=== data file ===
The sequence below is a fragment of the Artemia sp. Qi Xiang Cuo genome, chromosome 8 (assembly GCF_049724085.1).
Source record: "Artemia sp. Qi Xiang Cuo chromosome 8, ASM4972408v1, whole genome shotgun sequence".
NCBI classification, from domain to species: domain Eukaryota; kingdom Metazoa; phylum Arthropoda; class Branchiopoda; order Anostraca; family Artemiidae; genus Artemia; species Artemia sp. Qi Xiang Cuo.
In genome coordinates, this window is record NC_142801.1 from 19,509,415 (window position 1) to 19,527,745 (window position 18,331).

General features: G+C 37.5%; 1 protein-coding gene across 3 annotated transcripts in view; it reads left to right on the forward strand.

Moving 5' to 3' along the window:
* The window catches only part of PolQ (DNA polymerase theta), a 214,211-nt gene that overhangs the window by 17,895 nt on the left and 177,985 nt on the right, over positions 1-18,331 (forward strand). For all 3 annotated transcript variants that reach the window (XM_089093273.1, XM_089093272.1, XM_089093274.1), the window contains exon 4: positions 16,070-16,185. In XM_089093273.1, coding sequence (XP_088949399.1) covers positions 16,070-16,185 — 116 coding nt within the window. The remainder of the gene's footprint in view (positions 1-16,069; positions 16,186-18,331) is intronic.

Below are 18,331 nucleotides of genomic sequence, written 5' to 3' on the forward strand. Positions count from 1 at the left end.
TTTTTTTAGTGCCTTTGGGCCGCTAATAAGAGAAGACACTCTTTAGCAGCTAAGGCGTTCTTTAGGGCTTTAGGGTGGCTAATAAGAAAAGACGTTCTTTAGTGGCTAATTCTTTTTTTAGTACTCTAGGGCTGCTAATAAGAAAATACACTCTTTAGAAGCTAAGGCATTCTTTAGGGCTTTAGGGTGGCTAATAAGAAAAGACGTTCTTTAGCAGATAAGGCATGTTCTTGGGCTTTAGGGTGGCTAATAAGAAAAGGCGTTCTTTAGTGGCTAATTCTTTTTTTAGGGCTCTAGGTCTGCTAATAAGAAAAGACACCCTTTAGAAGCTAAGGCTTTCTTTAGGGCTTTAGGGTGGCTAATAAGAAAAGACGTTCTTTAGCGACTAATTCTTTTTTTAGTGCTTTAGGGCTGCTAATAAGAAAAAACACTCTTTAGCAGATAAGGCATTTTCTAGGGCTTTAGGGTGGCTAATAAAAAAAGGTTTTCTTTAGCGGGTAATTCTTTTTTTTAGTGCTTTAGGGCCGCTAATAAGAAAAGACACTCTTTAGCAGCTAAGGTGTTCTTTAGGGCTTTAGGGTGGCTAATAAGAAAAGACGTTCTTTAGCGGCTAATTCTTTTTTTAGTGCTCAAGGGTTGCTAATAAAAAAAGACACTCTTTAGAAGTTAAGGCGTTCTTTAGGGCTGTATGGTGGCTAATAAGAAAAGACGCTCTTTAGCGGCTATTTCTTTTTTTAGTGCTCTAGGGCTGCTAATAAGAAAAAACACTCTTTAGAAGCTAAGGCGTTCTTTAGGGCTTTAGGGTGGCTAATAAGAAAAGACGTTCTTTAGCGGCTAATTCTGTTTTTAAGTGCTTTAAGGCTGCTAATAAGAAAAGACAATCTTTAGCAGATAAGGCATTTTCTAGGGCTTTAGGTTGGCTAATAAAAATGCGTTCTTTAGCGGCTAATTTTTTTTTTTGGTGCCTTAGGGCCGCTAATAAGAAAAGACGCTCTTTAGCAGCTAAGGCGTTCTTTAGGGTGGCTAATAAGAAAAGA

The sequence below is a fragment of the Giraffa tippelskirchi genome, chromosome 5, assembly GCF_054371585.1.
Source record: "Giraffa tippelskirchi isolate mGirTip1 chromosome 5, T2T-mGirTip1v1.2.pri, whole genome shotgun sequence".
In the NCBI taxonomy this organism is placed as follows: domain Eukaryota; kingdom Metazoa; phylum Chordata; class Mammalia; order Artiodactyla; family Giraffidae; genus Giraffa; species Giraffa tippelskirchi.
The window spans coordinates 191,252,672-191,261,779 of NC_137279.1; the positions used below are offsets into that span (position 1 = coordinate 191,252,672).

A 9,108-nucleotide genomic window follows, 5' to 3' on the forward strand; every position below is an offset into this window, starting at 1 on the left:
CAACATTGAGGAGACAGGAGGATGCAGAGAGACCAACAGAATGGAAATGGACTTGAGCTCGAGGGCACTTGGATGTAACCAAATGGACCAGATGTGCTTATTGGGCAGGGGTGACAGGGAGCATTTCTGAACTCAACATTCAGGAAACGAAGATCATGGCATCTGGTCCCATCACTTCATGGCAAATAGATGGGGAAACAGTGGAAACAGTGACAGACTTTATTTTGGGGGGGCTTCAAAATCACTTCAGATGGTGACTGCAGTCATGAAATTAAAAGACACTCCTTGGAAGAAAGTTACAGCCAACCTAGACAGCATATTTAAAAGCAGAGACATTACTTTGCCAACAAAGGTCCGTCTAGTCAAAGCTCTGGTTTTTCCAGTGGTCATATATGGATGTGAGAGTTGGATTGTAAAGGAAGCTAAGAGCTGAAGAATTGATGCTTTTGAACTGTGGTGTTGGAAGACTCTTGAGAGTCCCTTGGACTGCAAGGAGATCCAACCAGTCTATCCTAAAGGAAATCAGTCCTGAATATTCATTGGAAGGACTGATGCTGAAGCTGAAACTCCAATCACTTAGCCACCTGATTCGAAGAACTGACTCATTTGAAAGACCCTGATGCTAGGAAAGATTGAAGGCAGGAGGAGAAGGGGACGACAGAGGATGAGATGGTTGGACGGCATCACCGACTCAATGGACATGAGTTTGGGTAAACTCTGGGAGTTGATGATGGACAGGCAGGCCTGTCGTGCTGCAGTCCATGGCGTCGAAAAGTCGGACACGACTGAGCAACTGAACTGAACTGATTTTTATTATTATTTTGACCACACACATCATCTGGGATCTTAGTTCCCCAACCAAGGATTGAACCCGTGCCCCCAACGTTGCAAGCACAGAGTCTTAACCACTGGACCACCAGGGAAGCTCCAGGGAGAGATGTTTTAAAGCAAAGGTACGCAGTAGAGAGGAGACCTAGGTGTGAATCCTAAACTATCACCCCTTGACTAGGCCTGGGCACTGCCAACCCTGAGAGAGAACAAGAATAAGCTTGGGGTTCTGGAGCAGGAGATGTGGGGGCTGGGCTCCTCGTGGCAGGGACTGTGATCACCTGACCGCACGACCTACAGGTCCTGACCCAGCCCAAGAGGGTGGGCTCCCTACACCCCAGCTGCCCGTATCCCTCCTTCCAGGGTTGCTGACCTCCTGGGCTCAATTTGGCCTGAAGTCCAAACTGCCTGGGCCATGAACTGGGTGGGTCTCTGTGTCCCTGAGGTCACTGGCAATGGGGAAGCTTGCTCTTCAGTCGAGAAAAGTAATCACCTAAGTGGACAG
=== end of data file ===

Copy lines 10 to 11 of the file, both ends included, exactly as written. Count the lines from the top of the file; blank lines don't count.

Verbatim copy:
The sequence below is a fragment of the Giraffa tippelskirchi genome, chromosome 5, assembly GCF_054371585.1.
Source record: "Giraffa tippelskirchi isolate mGirTip1 chromosome 5, T2T-mGirTip1v1.2.pri, whole genome shotgun sequence".